The World Union of Jewish Students has always been the laboratory for training the brightest and the best in the Jewish world. Founded in 1924 to combat the anti-Jewish quotas in European Universities, WUJS has moved from high profile political campaigns to focus more on student welfare in the diaspora and combating the delegitimization of Israel on college campuses. Last night in Jerusalem a small, but still active group of its alumni met to discuss their past campaigns, their current endeavors and how they can help move WUJS into the future.

Having founded the organization in central Europe in the 1920’s, WUJS first Chairperson, Zvi Hersch Lauterpacht, stood aside so as to allow Albert Einstein, who was far more high profile, to lead the Union. Following the disaster of World War Two and the Holocaust WUJS found its feet once again under Manfred Gerstenfeld (a decade long chair of the Jerusalem Center of Public Affairs) in the early 1960s.

With David Makovsky (now at the Washington Institute) and Yossi Abramowitz (now of Better Place fame) the Union broke new ground in social activism, Jewish leadership and action to assists members still stuck behind the Iron Curtain. Following his release from the Gulags and his immediate aliyah Natan Sharansky chose is first public appearance to be at WUJS Congress, thanking the students for their efforts in keeping his name in public profile and the pressure on the Soviet authorities.

WUJS Founders Eisntein, Lauterpacht and Steinig.

WUJS Founders in 1924.

As world Jewry’s attention turned away from integrating the Russian aliyah into Israeli society money started to slowly bleed away from key Zionist organizations. Those international Jewish communities that were still large and active enough to understand that aliyah was not going to deplete their numbers in any serious fashion began investing in local projects, thus reducing WUJS core budget from the late 1990s and into the horrific period that was the second intifada.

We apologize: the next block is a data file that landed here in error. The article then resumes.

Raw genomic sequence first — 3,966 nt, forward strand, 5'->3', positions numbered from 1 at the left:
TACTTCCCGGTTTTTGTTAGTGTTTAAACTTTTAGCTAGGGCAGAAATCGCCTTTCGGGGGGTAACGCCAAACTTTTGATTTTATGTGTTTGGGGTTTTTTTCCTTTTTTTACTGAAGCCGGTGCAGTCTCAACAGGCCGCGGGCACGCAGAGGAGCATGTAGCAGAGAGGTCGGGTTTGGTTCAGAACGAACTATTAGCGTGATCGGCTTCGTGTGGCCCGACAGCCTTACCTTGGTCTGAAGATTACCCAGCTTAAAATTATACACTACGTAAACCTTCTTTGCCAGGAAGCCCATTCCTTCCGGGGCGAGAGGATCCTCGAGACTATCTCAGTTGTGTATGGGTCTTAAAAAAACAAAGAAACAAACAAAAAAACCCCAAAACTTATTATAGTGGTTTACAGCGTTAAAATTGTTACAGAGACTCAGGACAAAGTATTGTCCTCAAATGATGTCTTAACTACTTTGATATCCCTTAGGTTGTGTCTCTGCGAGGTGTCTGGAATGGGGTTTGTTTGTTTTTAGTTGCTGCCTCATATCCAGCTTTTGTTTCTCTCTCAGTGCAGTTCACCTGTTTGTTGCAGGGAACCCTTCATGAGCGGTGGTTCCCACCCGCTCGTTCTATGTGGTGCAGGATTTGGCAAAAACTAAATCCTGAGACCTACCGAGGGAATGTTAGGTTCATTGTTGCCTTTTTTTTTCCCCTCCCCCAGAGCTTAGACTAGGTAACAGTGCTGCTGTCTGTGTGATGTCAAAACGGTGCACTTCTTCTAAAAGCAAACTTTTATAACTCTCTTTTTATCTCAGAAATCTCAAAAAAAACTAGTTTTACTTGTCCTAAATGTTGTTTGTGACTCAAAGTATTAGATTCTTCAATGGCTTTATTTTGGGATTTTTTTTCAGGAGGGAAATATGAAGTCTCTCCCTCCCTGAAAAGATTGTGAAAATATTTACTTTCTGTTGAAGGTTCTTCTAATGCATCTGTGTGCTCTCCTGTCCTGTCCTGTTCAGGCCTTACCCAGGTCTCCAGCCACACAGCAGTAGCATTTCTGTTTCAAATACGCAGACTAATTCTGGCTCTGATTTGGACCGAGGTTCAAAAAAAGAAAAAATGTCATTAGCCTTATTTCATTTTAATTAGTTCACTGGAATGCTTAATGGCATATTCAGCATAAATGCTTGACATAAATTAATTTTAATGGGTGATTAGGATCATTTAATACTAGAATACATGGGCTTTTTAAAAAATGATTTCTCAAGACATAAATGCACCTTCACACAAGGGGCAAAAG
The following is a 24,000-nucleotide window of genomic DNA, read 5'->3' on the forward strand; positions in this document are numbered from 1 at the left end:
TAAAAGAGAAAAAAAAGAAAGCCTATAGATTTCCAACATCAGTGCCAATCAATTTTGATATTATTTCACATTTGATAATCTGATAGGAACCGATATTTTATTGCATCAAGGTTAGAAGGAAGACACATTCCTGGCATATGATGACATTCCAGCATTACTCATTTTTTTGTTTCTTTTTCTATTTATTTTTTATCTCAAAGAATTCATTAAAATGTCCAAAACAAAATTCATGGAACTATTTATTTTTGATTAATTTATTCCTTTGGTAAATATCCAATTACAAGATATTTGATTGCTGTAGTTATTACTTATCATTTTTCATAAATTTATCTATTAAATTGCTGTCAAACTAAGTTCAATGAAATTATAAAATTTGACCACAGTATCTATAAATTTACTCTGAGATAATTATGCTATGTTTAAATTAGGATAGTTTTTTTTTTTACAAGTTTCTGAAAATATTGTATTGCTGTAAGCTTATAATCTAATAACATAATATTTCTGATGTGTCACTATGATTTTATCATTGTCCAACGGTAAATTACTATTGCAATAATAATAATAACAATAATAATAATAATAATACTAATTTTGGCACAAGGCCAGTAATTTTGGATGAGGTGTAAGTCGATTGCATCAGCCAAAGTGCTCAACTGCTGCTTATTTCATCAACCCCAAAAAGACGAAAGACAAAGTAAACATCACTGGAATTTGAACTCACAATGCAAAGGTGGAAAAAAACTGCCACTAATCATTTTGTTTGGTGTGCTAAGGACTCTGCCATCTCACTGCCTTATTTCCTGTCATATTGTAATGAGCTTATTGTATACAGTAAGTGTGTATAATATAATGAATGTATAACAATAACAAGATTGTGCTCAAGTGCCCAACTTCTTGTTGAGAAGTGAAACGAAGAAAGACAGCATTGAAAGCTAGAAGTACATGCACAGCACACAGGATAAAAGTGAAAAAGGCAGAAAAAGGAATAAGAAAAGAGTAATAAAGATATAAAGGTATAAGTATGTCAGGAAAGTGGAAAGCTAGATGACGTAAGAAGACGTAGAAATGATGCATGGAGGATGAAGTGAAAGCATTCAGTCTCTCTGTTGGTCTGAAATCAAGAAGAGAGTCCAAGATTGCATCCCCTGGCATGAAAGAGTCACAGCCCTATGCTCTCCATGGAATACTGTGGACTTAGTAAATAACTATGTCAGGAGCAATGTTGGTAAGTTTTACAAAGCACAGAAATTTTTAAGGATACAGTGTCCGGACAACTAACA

With former chairs still active, some in high positions, in politics and the Jewish non-profit world WUJS is now trying to make a more solid and institutionalized relationship with its alumni. Attending the event last night both Tamar Shchory, number two on the Labor Parties Tel Aviv Municipal Election List, and Benjamin Rutland, former Spokesperson to the IDF and Jewish Agency, offered to assist the new WUJS team in moving their projects forward and implementing their goals.

The next meeting of the alumni is scheduled to be during the WUJS Congress that will be held from December 29th to January 2nd. Details will be advertised closer to the date but those who are interested in joining our mailing list can email me on yoni@wujs.org.il. WUJS is particularly keen to be in touch with former Chairpersons, Directors and Executive Members of the Unions.